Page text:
WASHINGTON -- The Reds were minutes away from their game July 26, when a late trade forced Chris Heisey to warm up for left field and Jonny Gomes to stop his route to the dugout, return to the clubhouse and pack his bags -- no goodbyes for his teammates, just the memories of a National League Central Division title from a year ago.
Gomes gave his former club something else to remember Thursday at Nationals Park, where he saved potential runs with his defense and drove in the winning ones with his bat in Washington's 3-1 victory.
"Against the Reds or not against the Reds, it would bring a smile to my face," Gomes said.
The left fielder started the series 0-for-7 -- then stepped to the plate with the bases loaded and two out in the sixth and Washington in desperate need of some breathing room.
Gomes provided it, sending the same Bronson Arroyo pitch he rolled over for a groundout in the fifth into left field for a two-run single.
"Jonny took advantage of a good 1-0 changeup on the outer half and drove in a couple runs," Arroyo said. "It was too much for us to overcome."
The Reds responded with a run in the seventh -- via an error, wild pitch, passed ball and groundout -- but they mostly left men on base. Nationals starter Jordan Zimmermann stranded six runners on base through his 5 2/3 innings before Ryan Mattheus took over in the sixth and left two more on base, then left with right shoulder tightness.
But Zimmermann had Gomes to thank for one of his stranded runners.
"A life saver," Zimmermann said.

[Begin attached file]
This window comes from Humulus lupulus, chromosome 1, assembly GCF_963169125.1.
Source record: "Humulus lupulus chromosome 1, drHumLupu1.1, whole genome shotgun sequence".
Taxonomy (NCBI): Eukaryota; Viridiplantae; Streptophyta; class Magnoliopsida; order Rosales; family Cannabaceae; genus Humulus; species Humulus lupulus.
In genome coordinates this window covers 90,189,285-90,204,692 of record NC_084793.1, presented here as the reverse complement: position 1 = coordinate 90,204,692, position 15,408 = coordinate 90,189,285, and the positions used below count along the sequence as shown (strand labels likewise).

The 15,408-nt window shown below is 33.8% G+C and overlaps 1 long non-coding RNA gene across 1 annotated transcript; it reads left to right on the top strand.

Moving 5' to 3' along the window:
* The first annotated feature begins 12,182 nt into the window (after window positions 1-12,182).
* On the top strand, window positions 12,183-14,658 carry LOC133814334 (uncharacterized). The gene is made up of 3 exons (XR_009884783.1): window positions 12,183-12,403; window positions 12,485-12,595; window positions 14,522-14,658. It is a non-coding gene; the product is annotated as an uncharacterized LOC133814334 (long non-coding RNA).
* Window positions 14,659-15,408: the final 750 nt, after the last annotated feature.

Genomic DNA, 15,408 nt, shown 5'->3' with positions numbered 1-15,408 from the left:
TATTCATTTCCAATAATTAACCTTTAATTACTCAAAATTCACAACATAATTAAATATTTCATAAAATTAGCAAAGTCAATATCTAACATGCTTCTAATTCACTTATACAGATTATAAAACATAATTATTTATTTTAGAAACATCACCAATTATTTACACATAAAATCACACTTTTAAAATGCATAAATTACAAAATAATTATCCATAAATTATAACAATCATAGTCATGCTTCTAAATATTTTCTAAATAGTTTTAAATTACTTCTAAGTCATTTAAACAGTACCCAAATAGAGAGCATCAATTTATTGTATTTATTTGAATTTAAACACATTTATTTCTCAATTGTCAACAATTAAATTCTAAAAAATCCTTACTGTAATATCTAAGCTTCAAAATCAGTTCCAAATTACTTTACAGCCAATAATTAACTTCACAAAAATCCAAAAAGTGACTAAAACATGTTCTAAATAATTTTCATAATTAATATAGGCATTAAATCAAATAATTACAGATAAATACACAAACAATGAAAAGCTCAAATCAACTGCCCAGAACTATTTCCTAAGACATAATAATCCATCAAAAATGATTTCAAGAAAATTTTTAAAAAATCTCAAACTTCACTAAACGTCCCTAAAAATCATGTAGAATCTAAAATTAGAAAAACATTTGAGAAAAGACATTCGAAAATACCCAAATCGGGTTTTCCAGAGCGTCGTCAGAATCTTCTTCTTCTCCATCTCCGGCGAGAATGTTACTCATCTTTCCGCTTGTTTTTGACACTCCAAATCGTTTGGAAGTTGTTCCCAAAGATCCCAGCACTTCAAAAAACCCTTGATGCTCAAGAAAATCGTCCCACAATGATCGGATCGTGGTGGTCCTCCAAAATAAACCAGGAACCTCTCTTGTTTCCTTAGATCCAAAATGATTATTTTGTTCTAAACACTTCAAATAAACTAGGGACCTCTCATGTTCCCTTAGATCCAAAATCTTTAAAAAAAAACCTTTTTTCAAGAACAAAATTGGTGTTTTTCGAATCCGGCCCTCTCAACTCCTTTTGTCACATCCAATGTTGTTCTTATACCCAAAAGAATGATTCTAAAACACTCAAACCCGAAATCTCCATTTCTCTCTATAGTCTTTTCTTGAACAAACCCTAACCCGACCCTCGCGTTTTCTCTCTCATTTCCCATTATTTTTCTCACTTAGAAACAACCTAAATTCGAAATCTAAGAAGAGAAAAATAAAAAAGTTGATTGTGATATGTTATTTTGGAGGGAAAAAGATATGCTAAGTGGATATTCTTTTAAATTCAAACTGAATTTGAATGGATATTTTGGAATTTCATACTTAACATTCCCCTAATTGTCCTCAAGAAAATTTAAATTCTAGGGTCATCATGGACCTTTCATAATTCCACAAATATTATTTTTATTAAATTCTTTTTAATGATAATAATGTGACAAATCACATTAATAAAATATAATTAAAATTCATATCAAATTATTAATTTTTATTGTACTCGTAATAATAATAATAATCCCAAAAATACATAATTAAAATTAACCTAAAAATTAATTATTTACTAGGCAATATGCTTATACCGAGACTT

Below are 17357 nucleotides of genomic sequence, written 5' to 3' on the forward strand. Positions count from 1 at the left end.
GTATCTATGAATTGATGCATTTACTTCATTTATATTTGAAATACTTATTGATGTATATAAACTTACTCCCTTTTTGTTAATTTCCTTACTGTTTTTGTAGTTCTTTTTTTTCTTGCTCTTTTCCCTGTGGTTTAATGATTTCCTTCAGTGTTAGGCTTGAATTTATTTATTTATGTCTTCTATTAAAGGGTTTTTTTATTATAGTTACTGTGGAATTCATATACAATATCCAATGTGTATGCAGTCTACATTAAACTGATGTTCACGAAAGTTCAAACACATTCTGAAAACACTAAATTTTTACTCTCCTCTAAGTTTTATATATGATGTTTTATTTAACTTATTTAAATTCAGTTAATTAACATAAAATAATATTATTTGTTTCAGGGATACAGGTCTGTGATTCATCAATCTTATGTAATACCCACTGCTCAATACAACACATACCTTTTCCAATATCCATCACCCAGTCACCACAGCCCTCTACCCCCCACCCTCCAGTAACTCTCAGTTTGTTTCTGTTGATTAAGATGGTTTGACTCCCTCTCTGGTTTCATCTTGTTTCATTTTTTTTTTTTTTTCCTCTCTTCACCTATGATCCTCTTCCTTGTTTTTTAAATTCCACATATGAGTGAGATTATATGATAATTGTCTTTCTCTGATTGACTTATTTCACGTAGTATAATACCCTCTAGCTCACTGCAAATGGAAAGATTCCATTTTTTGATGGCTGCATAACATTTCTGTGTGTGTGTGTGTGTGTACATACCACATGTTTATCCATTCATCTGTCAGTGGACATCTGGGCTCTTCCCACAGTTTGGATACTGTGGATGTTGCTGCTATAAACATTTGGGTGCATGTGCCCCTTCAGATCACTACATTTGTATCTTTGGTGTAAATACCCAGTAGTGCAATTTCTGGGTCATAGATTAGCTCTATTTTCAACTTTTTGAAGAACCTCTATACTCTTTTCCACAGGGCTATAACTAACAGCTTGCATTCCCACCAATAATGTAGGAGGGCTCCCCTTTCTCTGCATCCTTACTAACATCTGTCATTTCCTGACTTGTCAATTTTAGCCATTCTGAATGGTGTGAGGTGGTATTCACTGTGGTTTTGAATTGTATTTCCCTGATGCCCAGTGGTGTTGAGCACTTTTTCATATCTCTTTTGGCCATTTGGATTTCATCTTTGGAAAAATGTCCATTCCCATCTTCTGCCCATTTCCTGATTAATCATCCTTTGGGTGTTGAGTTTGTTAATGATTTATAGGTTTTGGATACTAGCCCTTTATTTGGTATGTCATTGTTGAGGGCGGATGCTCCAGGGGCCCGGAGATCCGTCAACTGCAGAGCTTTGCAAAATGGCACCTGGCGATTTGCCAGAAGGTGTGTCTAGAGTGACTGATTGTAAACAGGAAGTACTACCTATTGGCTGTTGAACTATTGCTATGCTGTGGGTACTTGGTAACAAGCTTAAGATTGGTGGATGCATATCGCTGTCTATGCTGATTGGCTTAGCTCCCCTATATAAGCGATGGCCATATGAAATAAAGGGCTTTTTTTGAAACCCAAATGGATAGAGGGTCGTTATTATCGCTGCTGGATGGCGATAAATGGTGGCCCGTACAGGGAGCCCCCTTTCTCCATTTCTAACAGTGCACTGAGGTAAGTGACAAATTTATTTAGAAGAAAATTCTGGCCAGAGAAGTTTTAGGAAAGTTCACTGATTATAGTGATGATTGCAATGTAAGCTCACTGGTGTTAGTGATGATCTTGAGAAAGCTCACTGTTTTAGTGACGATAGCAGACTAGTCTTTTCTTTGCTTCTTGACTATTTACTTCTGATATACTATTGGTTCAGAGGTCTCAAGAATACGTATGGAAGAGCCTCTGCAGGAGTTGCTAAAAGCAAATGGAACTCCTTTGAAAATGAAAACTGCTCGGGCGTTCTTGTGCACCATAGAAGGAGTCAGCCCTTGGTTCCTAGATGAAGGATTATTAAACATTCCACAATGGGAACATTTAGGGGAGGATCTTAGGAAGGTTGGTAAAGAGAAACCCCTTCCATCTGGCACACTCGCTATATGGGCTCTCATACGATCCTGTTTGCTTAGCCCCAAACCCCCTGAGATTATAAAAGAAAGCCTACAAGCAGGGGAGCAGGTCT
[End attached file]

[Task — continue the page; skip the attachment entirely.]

With Brandon Phillips on first and two out, Gomes closed quickly on Joey Votto's fly ball deep in the left-field corner, crashing into the wall and dropping to the ground.
"I was a little worried he might have hurt the wall," said manager Davey Johnson.
Not known for his glove -- Johnson pulled Gomes in the ninth and put in Brian Bixler as a defensive replacement -- Gomes never hesitated once Votto smacked Zimmermann's fastball the opposite way.
"When you have guys like Votto you have to be light on your feet," Gomes said. "I DH'd my first four years in the big leagues in Tampa, so coming over to the National League, there was a 'label' about my defense. It's tough when you put your glove down for four years to pick it back up -- time away from something in any trade is like that. When I'm able to do stuff like that it turns those non-believers into believers."
Jesus Flores did the same thing earlier in the game, smacking his first home run since May 8, 2009, when he was the backstop of the future in Washington. His batterymate, who he spent much of last season rehabbing with in Viera, Fla., met him at the plate.
"About time," Zimmermann told him.
Zimmermann will make two more starts before his first full season since Tommy John surgery ends prematurely, with the Nationals focused on getting him rest. But Flores will continue to play -- likely in his native Venezuela in the winter, as well -- as he attempts to once again become the player that once showed so much promise behind and at the plate.
"I feel healthy and that's enough for me to be even better than I was before," Flores said. "I know this year is more of a comeback year to get used to everything again, but it's nothing I don't know what to expect. It's just get back and get ready for next year."
Steven Miller is an associate reporter for MLB.com. This story was not subject to the approval of Major League Baseball or its clubs.